already who that is). It is not the language, it is not the political
incorrectness. It is not Eastwoods acting (honestly, how could
he ever surpass his younger ego in Sergio Leones films?). It is
Sue Lor, Thaos sister. She is the todays hero, heroine.
And maybe even all-times hero (Heroine. But who cares about gender
correctness? We are talking about symbols...).
What is more heroic to be rude all the time, then melt a little,
have a best time of your life and die, soothing all your nightmares,
and then take all the credit for it; or to try change the world around
you a little, succeed in this effort, pay for it dearly and be forgotten?
Walt Kowalski is the easy-to-identify-with type of hero, Euripidess
hero from Ancient Greeks myths. Sue (Ahney Her) is some kind of
the background hero, hard to identify with but showing the only possible
way of actual todays heroism. She is the one who changes Walt
and Thao, she is the one who stays optimistic for most of the story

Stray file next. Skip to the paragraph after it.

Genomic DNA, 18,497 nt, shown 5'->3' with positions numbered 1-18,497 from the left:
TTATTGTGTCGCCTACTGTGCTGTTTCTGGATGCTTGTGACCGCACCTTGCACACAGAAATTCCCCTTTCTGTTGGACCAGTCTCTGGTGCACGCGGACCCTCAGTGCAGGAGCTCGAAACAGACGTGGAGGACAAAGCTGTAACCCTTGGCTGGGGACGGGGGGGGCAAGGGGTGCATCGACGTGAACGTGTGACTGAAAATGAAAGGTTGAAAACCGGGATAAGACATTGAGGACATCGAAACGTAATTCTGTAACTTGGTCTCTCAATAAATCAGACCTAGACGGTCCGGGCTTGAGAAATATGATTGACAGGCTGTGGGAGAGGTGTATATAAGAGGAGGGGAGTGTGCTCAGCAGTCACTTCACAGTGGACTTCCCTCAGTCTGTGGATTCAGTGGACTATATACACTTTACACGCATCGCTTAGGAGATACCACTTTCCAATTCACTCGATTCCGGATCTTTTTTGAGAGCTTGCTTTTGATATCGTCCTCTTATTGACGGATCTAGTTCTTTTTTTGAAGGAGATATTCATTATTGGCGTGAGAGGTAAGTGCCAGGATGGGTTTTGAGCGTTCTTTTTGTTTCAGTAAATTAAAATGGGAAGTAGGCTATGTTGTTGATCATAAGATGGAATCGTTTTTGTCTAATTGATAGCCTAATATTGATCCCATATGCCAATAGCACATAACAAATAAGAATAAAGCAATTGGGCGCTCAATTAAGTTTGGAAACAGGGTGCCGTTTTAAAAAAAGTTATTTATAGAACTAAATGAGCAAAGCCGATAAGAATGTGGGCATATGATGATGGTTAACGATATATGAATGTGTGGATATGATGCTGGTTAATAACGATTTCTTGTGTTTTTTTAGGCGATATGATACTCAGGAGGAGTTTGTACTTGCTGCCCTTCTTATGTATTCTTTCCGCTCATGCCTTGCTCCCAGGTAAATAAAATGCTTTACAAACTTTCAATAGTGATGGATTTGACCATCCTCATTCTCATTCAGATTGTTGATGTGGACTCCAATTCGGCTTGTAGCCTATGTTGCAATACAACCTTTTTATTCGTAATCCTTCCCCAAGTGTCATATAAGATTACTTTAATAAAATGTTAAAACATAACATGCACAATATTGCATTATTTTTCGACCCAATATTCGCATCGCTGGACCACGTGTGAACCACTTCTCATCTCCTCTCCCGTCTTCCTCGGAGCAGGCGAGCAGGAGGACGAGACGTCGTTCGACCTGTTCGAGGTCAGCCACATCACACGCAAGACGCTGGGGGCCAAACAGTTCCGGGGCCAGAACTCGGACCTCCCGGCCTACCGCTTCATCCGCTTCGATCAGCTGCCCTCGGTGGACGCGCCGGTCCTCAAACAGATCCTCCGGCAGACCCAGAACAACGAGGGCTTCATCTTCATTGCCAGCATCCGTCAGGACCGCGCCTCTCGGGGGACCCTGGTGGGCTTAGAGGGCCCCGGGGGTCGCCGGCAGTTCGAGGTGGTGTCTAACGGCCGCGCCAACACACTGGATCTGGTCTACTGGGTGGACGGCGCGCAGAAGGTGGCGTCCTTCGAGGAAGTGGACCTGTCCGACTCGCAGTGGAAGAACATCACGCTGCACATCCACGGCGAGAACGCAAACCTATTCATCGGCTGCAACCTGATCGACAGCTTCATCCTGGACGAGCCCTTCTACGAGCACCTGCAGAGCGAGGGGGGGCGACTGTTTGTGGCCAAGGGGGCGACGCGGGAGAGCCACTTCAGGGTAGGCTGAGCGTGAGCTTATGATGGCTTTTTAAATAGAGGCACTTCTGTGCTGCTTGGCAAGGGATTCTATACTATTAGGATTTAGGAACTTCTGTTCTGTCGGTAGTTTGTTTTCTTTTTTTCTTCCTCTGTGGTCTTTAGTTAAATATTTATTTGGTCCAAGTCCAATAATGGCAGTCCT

although there is very little to be optimistic for. She drives the story.
And she dies because of it, "dies" in a way she should be
seen as a symbol of change. Neither Walt nor Thao could represent
this. It is a task for a different type of hero. And this girl is a
representation of once-again-found hero of our times. And therefore
she had to be forgotten again in the end, she had to stay unseen...
I guess I should have not written this review...
Gran Torino is not a simple movie, not a simple story. It is just written
to be perceived so. But all the little details, all the really interesting
characters and stories in the background manage to affect the sub-consciousness
of the audience (at least in my case they did so). The ability to hide
something important and interesting in many ways behind the simplicity
makes it more than a simple film about a simple guy. I just hope the
creators had seen this in the first place. That it is not just a coincidence.
Because, in the first case, we could have got (quite) new and more then
capable scriptwriters (Nick Schenk, Dave Johansson). Otherwise we have
got just one great movie. But hallelujah for that.
© Josef Fiser May 4th 2009
Josef is a writer living in Europe and occasional contributor to Hackwriters
Some films are just a collection of clichés. These films
can disappoint, they can comfort, they can bore, or they can turn everything
on its head and surprise us